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6 Reasons to Begin Blogging for Your Graphic Design Business

3D Bloggers

Most graphic designers, freelance workers or entrepreneurs know by now, that blogging is quickly becoming an important and relatively inexpensive tool for online marketing and self promotion.  Back in the 90s, in the early days of internet marketing, web designers and graphic designers were busy designing and creating mostly static websites for their clients.  However, blogging and the use of blogs has grown exponentially with the development and refining of blogging platforms such as Blogger, Tumblr, WordPress, Joomla and Drupal.

These blogging platforms have made it much easier to develop and set up a website (or internet presence) for a variety of purposes without requiring advanced technical and programming knowledge.  According to Technorati (in their annual  2011 State of the Blogosphere Report),  3 million blogs come online per month!

When blogging became popular, around July of 2004, there were about 3 million blogs online and as of the end of Dec 2011, there were approximately 178 million blogs on the internet!  Please see chart below, designed by Invesp. Read the rest of this entry

The Tax Man Cometh– Managing Your Finances as a Freelance Graphic Designer

Piggy Bank MoneyWhen  April 15th rolls around, there are many citizens (in the United States)that are probably breaking out in a cold sweat just about now, since April 15th represents the deadline for filing your income taxes.  If this syndrome occurs for the regular employee at a regular 9 to 5 job, you can bet your bottom dollar (pun intended) that  you might be developing additional symptoms , if you are a freelance graphic designer or independent contractor.   Why?  Simply, because independent contractors and/ or freelance graphic designers are indicative of a new and growing type of workforce that earn their money via clients, contracts, customers and assignments and other variable income and not a set weekly paycheck.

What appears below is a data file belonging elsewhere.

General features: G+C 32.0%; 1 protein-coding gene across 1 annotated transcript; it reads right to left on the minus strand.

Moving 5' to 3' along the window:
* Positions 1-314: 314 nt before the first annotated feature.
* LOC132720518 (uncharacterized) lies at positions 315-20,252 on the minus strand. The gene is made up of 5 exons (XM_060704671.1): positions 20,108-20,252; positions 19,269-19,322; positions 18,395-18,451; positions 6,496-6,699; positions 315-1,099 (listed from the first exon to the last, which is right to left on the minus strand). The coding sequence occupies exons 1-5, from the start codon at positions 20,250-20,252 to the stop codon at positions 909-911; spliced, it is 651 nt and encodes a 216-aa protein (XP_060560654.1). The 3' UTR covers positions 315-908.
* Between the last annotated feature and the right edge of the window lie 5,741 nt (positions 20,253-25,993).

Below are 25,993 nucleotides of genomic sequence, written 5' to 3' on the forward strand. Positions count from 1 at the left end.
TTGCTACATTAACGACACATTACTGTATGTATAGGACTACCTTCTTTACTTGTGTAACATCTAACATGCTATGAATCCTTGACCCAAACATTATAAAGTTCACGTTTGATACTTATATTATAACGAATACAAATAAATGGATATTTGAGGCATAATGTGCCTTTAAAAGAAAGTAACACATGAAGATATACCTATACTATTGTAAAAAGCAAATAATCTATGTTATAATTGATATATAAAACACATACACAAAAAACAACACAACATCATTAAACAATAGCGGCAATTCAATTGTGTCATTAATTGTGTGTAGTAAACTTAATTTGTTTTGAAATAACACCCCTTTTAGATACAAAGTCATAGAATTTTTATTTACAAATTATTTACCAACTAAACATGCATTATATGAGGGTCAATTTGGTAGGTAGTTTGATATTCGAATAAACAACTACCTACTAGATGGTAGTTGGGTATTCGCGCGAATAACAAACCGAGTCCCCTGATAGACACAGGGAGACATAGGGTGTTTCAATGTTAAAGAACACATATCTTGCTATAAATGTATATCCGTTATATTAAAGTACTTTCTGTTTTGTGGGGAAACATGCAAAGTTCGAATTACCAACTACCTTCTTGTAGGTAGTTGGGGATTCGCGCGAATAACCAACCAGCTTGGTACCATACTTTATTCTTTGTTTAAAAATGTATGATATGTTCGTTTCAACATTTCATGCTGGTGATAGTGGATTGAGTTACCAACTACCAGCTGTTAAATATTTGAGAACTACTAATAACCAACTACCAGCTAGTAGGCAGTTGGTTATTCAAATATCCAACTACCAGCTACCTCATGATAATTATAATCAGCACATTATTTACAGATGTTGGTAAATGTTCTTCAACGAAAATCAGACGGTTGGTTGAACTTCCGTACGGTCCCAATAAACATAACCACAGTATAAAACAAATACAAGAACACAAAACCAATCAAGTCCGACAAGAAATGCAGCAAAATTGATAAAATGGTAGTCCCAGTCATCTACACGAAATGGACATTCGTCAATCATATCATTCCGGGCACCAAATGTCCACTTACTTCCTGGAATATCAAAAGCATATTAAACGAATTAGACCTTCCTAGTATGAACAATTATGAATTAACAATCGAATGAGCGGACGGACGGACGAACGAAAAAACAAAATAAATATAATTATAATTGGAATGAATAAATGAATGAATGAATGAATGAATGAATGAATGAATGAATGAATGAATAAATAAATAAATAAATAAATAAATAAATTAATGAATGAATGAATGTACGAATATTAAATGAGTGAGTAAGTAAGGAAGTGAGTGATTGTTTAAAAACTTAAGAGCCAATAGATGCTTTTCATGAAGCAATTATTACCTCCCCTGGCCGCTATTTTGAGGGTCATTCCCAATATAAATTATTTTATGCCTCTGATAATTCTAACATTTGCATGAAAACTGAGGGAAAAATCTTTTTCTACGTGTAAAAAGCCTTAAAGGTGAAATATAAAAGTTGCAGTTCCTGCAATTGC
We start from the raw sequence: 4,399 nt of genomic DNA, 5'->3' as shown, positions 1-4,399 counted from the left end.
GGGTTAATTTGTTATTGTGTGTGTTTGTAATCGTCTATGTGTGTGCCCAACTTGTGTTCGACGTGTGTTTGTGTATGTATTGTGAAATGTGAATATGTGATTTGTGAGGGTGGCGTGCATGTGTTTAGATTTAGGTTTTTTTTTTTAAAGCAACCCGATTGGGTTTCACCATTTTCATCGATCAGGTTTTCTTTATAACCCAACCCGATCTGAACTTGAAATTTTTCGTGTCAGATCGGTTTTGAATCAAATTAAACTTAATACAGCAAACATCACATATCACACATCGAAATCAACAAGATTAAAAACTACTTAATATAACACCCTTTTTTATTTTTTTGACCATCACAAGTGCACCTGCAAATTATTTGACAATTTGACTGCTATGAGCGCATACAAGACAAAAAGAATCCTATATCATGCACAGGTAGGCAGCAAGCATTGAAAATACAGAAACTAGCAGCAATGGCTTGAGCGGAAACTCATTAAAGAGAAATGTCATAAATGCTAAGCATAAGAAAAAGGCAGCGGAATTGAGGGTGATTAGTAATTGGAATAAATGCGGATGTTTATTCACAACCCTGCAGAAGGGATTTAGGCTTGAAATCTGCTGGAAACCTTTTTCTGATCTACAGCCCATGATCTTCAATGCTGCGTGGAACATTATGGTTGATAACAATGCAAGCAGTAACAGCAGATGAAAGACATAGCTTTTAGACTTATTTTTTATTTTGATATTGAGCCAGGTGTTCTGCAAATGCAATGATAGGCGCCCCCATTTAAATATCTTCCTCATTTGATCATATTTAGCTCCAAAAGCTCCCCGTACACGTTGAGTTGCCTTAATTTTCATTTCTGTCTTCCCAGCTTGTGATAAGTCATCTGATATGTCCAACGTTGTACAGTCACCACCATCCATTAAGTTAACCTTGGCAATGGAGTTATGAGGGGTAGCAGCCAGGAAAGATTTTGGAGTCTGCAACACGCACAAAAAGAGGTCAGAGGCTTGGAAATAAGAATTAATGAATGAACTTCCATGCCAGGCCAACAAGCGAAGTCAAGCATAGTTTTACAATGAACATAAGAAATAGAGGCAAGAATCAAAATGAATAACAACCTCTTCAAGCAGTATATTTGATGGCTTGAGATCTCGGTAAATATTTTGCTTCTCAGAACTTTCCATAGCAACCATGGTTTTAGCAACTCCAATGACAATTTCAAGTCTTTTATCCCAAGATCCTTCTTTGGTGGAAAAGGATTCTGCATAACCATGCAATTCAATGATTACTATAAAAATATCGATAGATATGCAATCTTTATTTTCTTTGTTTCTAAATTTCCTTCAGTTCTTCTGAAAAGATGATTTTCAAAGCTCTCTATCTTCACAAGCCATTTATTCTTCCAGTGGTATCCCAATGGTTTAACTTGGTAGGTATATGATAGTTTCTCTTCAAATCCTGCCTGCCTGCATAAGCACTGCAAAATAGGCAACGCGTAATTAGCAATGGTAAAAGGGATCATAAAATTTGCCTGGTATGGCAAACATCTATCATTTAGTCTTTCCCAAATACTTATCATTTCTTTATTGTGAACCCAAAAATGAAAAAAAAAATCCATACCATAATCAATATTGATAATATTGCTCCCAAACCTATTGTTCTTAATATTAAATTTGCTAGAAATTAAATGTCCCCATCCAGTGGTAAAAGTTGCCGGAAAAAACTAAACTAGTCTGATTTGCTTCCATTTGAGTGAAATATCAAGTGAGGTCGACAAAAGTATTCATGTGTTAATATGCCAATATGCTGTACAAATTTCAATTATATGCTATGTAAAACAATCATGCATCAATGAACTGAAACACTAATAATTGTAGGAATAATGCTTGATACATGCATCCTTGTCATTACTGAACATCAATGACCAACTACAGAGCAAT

In fact, according to the Freelancers Union, an advocacy group for America’s independent work force, freelancers, part-timers, consultants and similar jobs constitute about 30% percent of the nation’s workforce.   And that number is likely to grow,  in the wake of new communication technologies and the down-sizing and right-sizing  that is occurring at  many corporations during this global economic downturn.  While these changes are creating  new opportunities or job descriptions for many people, managing your finances as a freelance graphic designer or independent contractor becomes doubly challenging and sometimes problematic.  And it is especially challenging when most of the financial books available at the bookstore or online at Amazon are geared for designers or others working at a traditional 9 to 5 job.

This was a problem I encountered in my own experience. Although I had always done freelance work, even as a fulltime employee, I wasn’t prepared for the financial management challenges ahead when I was laid off and fulltime freelance graphic design became my primary source of income.   There are a whole host of new financial activities, tasks and present and future budget planning that one needs to know as a freelance graphic designer and are rarely taught or I should mention these financial tasks are rarely addressed at design school.

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